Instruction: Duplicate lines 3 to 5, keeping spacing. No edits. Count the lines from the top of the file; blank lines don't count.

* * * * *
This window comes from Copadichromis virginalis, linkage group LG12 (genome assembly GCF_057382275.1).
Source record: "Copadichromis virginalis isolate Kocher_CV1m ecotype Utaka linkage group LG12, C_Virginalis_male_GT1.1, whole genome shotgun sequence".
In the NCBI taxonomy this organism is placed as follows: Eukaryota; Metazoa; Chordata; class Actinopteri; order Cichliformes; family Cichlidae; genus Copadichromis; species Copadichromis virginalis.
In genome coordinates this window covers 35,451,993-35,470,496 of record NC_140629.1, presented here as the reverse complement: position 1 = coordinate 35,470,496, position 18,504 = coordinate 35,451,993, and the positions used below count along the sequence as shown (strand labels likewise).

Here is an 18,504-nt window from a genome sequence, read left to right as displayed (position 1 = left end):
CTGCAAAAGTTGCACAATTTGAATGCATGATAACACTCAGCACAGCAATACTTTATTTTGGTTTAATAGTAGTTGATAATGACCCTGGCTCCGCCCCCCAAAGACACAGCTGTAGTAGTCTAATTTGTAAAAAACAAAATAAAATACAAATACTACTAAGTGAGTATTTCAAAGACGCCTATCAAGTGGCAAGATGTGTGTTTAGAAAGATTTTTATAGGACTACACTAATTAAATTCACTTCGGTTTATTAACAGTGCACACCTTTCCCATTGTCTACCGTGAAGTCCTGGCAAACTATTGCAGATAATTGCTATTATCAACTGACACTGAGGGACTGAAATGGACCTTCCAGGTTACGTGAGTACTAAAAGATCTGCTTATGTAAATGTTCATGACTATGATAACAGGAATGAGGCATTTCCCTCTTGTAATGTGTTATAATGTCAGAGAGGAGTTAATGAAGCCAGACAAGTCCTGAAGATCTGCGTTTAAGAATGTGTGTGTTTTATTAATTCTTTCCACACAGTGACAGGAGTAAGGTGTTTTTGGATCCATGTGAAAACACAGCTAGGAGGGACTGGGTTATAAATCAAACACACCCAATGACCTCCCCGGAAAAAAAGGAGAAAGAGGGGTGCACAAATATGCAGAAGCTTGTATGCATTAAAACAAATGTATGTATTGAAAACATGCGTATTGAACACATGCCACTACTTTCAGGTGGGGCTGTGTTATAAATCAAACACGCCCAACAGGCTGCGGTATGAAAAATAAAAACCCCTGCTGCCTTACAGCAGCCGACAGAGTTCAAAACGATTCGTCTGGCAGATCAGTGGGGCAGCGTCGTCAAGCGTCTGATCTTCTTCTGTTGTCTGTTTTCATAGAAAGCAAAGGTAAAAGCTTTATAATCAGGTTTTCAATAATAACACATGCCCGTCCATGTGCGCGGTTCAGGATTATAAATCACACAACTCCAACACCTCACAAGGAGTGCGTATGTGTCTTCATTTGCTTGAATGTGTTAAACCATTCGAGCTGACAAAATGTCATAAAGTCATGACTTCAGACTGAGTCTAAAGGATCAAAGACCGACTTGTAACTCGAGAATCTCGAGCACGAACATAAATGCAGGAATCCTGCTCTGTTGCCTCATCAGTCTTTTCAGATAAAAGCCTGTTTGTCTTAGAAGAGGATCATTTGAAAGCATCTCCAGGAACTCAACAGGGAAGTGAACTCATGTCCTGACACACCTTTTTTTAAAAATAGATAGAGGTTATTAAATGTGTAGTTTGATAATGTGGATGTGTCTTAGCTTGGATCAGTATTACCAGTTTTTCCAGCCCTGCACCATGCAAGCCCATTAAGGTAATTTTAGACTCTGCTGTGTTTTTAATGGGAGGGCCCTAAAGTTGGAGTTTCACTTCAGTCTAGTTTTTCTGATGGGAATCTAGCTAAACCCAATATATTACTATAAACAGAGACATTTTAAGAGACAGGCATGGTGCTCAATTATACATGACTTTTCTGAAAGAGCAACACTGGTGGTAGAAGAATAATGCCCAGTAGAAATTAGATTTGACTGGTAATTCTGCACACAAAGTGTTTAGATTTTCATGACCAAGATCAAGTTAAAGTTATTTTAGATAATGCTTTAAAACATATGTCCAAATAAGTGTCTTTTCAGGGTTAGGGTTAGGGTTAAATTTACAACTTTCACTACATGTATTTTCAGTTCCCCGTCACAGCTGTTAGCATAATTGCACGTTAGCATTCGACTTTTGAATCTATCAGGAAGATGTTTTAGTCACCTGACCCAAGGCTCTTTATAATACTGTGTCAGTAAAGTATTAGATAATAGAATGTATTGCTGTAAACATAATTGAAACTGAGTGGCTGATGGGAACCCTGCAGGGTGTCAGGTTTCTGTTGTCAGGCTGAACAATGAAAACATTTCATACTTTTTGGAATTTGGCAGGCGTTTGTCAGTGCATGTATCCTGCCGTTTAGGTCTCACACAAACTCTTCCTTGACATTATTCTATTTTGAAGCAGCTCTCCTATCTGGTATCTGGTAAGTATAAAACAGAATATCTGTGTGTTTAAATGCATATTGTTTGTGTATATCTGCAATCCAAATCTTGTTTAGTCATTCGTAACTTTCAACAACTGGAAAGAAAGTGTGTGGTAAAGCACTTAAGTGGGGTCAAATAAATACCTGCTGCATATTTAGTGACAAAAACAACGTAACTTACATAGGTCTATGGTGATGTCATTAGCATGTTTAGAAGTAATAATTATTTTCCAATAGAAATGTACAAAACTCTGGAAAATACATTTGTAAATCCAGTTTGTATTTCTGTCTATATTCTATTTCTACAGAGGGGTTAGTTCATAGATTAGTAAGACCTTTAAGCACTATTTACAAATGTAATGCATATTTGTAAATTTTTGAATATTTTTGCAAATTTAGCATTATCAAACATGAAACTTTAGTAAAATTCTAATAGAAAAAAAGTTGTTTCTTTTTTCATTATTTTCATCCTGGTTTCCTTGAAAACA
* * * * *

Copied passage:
In the NCBI taxonomy this organism is placed as follows: Eukaryota; Metazoa; Chordata; class Actinopteri; order Cichliformes; family Cichlidae; genus Copadichromis; species Copadichromis virginalis.
In genome coordinates this window covers 35,451,993-35,470,496 of record NC_140629.1, presented here as the reverse complement: position 1 = coordinate 35,470,496, position 18,504 = coordinate 35,451,993, and the positions used below count along the sequence as shown (strand labels likewise).

Here is an 18,504-nt window from a genome sequence, read left to right as displayed (position 1 = left end):